LinkedIn is having a week to forget as data protection concerns continue to mount. Just hours after it was learned that the social media network could be leaking sensitive information through its iOS app, reports emerged to suggest that 6.5 million user passwords may have been released into the wild as well.
Opting into data privacy concerns
At an industry workshop held earlier this week at Tel Aviv University, Skycure Security analysts Adi Sharabani and Yair Amit identified a concerning anomaly in the way LinkedIn displayed user calendars within the company's iOS application. During the integration process, calendaring info is sent from the mobile device on which it was originally entered over to LinkedIn corporate servers.
If a user had registered a meeting in his or her calendar, LinkedIn servers would potentially receive everything from the guest list and meeting location to personal notes jotted down during the conversation. As the researchers noted, these meeting minutes often contain highly sensitive data including conference call details and passcodes.
But while users do have to manually enable this convenient feature, many may be surprised by exactly how much personal data LinkedIn is handling and where it is traveling. What's more, the contact data is being delivered in raw, plain text format rather than encrypted hashes.
In an attempt to eliminate confusion, LinkedIn mobile product director Jeff Redfern responded with a reminder of exactly what the social networking site does and does not do with customer data.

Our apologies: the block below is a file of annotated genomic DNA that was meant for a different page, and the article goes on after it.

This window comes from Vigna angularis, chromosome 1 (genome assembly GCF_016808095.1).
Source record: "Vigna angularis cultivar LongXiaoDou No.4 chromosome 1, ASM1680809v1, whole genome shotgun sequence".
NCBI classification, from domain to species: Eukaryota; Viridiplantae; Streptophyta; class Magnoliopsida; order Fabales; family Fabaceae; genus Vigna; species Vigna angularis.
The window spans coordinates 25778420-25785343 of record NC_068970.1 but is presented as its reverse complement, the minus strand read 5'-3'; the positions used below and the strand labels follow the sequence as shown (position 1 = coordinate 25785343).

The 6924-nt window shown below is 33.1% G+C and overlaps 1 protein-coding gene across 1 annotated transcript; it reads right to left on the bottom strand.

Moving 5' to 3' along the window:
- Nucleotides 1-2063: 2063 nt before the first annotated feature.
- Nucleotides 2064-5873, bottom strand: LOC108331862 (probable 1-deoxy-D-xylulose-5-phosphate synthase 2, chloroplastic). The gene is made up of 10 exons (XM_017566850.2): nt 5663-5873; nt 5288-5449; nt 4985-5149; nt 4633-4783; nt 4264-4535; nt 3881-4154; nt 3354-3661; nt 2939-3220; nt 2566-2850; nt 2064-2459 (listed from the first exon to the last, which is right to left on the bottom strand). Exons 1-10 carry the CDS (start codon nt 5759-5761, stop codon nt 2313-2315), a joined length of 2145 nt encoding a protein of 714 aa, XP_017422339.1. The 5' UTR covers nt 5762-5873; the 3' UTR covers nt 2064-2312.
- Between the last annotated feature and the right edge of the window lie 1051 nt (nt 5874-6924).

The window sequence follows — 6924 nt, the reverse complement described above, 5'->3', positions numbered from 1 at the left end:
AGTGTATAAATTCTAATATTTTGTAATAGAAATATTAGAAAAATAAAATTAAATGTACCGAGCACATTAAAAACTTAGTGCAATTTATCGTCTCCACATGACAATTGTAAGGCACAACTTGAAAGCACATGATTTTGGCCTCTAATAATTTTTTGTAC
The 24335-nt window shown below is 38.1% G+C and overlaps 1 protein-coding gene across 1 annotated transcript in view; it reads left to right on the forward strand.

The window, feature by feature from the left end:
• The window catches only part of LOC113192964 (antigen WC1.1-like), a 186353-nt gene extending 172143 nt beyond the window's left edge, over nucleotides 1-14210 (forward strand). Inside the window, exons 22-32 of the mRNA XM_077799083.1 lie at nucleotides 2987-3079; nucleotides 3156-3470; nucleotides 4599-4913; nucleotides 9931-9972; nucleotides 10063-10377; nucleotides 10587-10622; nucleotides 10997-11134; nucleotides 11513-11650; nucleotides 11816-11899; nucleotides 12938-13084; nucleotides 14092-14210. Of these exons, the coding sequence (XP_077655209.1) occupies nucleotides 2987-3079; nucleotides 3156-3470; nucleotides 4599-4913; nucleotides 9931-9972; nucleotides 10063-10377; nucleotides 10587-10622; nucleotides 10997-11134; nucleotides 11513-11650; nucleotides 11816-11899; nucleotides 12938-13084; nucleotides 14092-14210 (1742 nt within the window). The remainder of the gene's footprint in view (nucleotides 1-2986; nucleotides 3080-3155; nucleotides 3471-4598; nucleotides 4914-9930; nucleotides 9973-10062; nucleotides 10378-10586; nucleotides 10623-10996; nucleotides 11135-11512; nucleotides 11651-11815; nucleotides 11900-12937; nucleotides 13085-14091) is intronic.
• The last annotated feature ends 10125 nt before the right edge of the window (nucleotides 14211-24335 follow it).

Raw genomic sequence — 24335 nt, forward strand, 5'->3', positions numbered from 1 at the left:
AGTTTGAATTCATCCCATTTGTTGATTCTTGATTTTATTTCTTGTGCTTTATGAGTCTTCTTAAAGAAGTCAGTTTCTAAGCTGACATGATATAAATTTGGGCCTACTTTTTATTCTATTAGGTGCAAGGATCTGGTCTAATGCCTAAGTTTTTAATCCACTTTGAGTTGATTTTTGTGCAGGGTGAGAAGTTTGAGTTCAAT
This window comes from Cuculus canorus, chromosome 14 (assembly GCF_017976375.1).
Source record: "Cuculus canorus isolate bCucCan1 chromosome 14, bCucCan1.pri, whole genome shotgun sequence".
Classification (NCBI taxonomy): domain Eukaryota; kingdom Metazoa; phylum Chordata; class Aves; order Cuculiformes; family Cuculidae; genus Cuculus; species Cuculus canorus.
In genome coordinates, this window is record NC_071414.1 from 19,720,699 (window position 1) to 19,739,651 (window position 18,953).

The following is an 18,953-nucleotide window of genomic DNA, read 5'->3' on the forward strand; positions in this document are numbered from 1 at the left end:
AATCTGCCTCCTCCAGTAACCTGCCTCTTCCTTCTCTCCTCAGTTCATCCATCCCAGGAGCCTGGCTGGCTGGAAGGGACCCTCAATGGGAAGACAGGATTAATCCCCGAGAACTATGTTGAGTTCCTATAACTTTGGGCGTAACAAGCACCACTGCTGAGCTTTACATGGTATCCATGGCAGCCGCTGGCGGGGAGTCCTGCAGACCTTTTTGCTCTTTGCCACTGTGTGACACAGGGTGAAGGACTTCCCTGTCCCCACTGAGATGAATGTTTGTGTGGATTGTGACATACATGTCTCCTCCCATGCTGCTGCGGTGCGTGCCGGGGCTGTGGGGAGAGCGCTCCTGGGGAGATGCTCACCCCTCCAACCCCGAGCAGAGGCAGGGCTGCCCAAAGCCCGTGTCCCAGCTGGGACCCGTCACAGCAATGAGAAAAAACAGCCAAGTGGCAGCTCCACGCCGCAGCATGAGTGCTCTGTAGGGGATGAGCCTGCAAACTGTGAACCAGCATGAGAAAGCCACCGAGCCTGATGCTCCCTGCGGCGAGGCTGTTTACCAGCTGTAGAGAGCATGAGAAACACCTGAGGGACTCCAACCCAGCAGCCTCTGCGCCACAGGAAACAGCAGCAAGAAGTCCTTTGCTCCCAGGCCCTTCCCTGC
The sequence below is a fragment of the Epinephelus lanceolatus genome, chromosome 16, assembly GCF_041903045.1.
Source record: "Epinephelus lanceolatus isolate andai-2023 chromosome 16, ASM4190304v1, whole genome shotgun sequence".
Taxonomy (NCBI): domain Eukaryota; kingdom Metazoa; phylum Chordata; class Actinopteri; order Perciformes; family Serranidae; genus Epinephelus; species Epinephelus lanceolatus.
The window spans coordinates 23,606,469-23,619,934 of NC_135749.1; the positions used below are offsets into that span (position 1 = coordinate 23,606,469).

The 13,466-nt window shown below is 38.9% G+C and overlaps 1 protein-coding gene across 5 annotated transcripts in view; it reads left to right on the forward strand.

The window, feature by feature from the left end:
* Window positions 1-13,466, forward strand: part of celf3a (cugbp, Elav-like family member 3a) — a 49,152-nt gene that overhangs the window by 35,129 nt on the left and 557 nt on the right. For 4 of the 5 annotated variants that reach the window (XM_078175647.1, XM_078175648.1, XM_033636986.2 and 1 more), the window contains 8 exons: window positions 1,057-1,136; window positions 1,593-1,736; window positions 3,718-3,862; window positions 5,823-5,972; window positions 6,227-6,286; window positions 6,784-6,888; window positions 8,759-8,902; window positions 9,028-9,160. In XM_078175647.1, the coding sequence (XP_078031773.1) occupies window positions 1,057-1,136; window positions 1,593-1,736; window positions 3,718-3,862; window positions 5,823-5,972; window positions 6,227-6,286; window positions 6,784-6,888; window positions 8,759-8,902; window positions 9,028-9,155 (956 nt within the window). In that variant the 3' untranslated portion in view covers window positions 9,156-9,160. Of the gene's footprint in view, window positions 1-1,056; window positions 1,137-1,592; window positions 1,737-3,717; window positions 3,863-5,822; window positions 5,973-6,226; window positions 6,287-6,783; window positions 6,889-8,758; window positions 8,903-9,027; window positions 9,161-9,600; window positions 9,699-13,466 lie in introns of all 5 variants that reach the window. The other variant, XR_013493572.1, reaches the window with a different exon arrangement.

"In order to provide our calendar service to those who choose to use it, we need to send information about your calendar events to our servers so we can match people with LinkedIn profiles," Redfern wrote. "That information is sent securely over SSL and we never share or store your calendar information."
As a concession, LinkedIn has decided to discontinue its practice of including meeting notes in the data packet. Also, a new informative link will be embedded to more explicitly educate users on what they can expect from the app and what they can do to protect their information.
But just as it appeared that the professional networking site had deftly extinguished a mobile data privacy controversy, another fire emerged.
Hackers walk away with 6.5 million passwords
First confirmed by Norwegian security experts from Dagens IT, approximately 6.5 million encrypted LinkedIn passwords have been posted to the forums of a notorious Russian hacking site. According to Computerworld, the cybercriminals then began to crowdsource help from like minded programmers and went to work cracking the "unsalted hashes" protected by SHA-1 encryption – an algorithm that has proven vulnerable to simple password dictionaries in the past.
Before the website went down, a web cache suggested that more than 236,000 passwords had already been compromised.
With so much personally identifiable and career-focused information tied to these accounts, a wave of data security anxiety has washed over the business community. However, LinkedIn has been slow to confirm or deny whether or not a breach has taken place.
As the investigation continues, it appears that the networking site has already begun disabling passwords that it believes may have been compromised. Members are also being prompted with emails informing them of the reset and advising a further review of password security and general data protection best practices. If and when accounts are confirmed to be compromised, the company's customer support staff has suggested that individuals will be emailed once again with a deeper context of related issues.
Data Security News from SimplySecurity.com by Trend Micro